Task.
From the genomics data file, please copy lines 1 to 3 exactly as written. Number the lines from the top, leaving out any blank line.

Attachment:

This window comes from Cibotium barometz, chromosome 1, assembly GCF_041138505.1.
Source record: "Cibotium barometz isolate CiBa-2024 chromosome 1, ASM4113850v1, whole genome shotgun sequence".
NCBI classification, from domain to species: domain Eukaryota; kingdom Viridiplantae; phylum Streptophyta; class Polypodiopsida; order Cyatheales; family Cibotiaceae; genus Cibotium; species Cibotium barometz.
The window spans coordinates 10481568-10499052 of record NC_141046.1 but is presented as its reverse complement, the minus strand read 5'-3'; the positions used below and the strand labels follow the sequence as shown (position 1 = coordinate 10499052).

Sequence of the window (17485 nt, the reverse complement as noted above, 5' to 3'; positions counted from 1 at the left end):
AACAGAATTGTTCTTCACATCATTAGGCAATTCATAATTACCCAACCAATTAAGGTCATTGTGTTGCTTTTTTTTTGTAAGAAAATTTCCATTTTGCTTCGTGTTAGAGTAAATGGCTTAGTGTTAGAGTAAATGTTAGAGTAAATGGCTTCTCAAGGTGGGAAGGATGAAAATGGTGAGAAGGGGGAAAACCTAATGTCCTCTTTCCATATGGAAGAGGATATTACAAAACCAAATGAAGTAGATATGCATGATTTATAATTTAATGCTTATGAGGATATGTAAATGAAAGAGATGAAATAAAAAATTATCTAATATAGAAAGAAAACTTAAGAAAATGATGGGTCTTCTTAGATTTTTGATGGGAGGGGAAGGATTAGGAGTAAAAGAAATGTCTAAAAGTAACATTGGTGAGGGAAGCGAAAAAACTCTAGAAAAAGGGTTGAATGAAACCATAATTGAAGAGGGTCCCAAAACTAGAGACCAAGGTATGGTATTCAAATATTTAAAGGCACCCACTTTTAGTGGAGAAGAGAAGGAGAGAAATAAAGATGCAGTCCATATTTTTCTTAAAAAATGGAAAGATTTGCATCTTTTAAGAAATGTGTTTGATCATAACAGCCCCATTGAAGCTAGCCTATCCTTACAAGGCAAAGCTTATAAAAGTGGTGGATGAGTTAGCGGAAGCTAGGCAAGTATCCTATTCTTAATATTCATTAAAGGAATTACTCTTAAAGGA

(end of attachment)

This window comes from Cibotium barometz, chromosome 1, assembly GCF_041138505.1.
Source record: "Cibotium barometz isolate CiBa-2024 chromosome 1, ASM4113850v1, whole genome shotgun sequence".
NCBI classification, from domain to species: domain Eukaryota; kingdom Viridiplantae; phylum Streptophyta; class Polypodiopsida; order Cyatheales; family Cibotiaceae; genus Cibotium; species Cibotium barometz.